Women in college are adults, old enough to decide whether breast augmentation is right for them. The real conversation should be about informing them that the best way to choose the right plastic surgeon isn’t about who is offering the best coupon. They should select a surgeon based on qualifications, experience, and board certification. A good surgeon can also help a young woman by exploring her goals and motivations, managing her expectations, and determining if — and when — surgery is the right path.
Read more about the coupon on The Spokesman-Review newspaper website, then leave a comment here to tell us what you think.
You’ve heard this old adage: “If it seems too good to be true, it probably is.” This timeless advice can be applied to almost anything, from shopping for a new car to booking a vacation package. When your body and health are at stake, it’s extra important to do your research. So the next time you’re browsing through the dozens of procedures offered by Temecula plastic surgeons, I recommend a few foolproof ways to pick a surgical option that’s tried and true instead of too good to be true:
- Beware of empty promises. Natural-looking, lasting results take time, and, in many cases, some degree of expense. Doctors and products that advertise miraculous results for a small amount of time or money are probably fibbing. At their worst, these options can be downright dangerous. Procedures such as “lifestyle lifts” that are marketed as easy facelift alternatives or cosmetic products that claim to provide surgery-caliber results probably aren’t worth your time.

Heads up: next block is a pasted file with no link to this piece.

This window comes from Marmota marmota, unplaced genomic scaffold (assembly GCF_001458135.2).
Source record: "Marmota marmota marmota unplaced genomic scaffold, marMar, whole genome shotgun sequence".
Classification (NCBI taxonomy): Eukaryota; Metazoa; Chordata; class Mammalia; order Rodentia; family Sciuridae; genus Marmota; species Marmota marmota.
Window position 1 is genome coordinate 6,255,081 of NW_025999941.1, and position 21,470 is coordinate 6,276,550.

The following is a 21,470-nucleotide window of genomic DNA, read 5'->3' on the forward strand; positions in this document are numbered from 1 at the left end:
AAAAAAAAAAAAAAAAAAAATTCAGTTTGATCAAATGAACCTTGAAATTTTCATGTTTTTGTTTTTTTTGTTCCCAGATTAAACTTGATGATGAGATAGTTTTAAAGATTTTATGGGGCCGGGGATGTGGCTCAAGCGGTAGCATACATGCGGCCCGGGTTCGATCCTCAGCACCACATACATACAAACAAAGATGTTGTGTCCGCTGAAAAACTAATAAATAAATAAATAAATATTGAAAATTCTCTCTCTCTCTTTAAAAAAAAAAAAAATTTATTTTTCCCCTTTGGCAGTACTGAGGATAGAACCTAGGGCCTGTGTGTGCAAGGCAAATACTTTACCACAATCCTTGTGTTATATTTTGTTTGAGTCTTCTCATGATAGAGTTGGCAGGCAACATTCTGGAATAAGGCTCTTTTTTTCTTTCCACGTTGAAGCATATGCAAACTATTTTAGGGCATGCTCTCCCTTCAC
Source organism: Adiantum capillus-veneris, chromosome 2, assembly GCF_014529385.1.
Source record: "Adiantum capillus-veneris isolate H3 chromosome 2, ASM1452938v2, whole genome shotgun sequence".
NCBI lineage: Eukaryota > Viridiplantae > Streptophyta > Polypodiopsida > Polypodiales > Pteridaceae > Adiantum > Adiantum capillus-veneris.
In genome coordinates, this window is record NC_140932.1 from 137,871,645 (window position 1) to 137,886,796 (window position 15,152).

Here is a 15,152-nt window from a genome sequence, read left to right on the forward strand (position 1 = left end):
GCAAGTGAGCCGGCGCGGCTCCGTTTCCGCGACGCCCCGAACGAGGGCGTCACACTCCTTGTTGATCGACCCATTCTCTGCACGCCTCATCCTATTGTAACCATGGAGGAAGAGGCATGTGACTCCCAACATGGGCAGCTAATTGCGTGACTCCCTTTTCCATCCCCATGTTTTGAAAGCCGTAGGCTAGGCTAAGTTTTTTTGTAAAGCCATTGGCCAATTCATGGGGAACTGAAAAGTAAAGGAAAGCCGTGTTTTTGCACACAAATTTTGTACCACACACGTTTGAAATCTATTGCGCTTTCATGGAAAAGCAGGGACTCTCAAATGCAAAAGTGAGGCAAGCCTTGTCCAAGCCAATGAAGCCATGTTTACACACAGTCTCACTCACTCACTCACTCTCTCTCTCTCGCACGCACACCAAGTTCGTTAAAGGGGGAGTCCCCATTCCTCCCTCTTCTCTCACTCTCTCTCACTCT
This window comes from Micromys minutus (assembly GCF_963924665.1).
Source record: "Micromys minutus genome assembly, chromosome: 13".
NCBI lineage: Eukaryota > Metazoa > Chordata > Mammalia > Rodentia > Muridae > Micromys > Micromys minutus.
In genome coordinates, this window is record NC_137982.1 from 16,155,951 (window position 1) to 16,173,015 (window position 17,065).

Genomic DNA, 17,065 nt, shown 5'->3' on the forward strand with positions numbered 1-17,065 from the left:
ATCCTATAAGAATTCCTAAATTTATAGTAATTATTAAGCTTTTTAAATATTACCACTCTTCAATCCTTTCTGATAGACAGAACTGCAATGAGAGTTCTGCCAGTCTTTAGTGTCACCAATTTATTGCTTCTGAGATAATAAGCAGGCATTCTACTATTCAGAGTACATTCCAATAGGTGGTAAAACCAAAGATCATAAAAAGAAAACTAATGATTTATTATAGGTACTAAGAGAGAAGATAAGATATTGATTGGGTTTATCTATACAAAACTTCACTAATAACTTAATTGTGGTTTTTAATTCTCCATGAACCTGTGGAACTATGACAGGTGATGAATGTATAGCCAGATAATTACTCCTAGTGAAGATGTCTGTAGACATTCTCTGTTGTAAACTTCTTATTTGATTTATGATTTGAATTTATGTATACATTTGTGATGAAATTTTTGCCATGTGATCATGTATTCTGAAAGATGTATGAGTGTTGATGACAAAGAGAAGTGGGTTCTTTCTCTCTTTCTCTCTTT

- Be on the lookout for novelties. Though it can take months or even years for a product or procedure to be approved by the FDA, it’s worth the wait. The FDA approval process ensures that new cosmetic procedures are safe and effective and provide predictable results. Products and procedures that are supposedly popular in other countries or are secret favorites of celebrities probably haven’t been approved by the FDA. Though non-FDA-approved products are legal, their results are unpredictable and potentially dangerous.